Interpolating boundary pressure. In
the momentum equations (1) and (2), the pressure gradient term requires a pressure at both inlet and wall boundaries. How this pressure is estimated can have a profound influence on the overall behavior of the solution. The straightforward for- ward/backward differencing can result in a large error in the pressure gradient term when buoyancy plays a major role in the calculations. This can be highlighted with a simple cavity problem that is buoyancy driven, with the top wall hot, the bottom wall cold, and a symmetry condition on both side walls, as illustrated in
Figure 2.
Of course in this problem the velocity is zero everywhere, and the pressure gradient in the vertical direction equals the gravity force term.
Figure 3a
shows a plot of the buoy- ancy and pressure gradient in the vertical direction. The pressure gradient obtained using forwar/backward differ- encing is under/overpredicted at both the boundaries.
Figure 3b
shows the same variables being plotted with the boundary pressure estimated using the Bernoulli equation. Again the pressure gradient is under/overpredicted at both the boundaries, but it is a significant improvement over the forward/backward differencing. Both the methods of esti- mating a pressure value at the boundary will improve with grid refinement. There will always be a finite error though in the pressure gradient for control volumes that coincide with the boundary, owing to the interpolation of the boundary pressure. The staggered grid arrangement has no such problem; no boundary pressure estimation is required.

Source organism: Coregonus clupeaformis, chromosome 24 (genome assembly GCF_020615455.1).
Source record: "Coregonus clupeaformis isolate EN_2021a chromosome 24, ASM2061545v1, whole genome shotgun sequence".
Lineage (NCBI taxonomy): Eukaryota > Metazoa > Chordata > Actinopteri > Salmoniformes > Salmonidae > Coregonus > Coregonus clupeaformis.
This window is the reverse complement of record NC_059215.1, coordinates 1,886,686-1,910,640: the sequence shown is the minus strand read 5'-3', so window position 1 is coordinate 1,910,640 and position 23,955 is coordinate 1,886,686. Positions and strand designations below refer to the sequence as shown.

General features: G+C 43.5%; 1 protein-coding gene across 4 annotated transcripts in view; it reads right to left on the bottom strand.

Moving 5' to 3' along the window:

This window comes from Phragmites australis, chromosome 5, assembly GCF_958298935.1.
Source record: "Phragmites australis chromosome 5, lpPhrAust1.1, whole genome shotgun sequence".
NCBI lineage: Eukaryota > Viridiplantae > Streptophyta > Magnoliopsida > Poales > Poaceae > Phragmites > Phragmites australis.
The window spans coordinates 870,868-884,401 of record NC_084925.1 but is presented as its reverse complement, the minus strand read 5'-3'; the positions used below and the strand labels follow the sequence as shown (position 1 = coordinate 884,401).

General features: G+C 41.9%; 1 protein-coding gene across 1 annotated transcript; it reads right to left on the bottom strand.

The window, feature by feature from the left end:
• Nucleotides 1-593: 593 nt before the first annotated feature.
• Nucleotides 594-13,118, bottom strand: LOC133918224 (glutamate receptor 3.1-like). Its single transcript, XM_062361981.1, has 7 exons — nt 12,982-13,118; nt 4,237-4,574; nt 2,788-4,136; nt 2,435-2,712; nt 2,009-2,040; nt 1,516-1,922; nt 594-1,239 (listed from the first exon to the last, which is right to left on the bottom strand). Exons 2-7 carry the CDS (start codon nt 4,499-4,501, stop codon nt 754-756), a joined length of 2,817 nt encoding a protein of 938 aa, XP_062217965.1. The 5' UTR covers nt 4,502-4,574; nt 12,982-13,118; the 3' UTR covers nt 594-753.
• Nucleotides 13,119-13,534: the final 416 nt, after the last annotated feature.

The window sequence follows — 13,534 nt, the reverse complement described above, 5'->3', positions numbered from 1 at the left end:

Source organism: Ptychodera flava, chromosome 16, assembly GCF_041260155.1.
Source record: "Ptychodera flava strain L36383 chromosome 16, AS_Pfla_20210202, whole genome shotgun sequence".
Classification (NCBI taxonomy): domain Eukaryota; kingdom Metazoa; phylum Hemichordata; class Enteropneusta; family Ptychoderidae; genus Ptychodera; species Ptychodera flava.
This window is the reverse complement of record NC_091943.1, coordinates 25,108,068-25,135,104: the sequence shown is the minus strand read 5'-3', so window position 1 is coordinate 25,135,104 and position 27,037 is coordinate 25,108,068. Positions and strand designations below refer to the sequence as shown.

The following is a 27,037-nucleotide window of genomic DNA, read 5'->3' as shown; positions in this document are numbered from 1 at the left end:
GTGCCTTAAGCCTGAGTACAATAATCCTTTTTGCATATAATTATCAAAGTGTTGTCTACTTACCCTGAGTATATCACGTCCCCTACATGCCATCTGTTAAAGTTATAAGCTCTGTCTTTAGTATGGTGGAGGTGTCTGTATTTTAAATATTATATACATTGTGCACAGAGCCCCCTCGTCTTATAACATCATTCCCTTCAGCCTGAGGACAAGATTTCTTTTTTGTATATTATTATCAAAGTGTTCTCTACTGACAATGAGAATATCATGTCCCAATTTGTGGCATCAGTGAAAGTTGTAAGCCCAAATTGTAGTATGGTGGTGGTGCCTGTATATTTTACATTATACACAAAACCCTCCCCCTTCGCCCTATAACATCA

Pressure correction gradient.
With the interpolating of the boundary pressure in the pressure gradient term, there is a corresponding need to interpolate a pressure correction value at the boundary. This is to be used in the pressure correction gradient for updating the velocity components. Forward or backward differencing can be used to interpo- late a pressure correction value when the Bernoulli equa- tion is used to interpolate the pressure. A better and more consistent way of evaluating the pressure correction is to use the same basic principle that was used to derive the pressure correction, equation (20). The Bernoulli equation for estimating a boundary pressure is P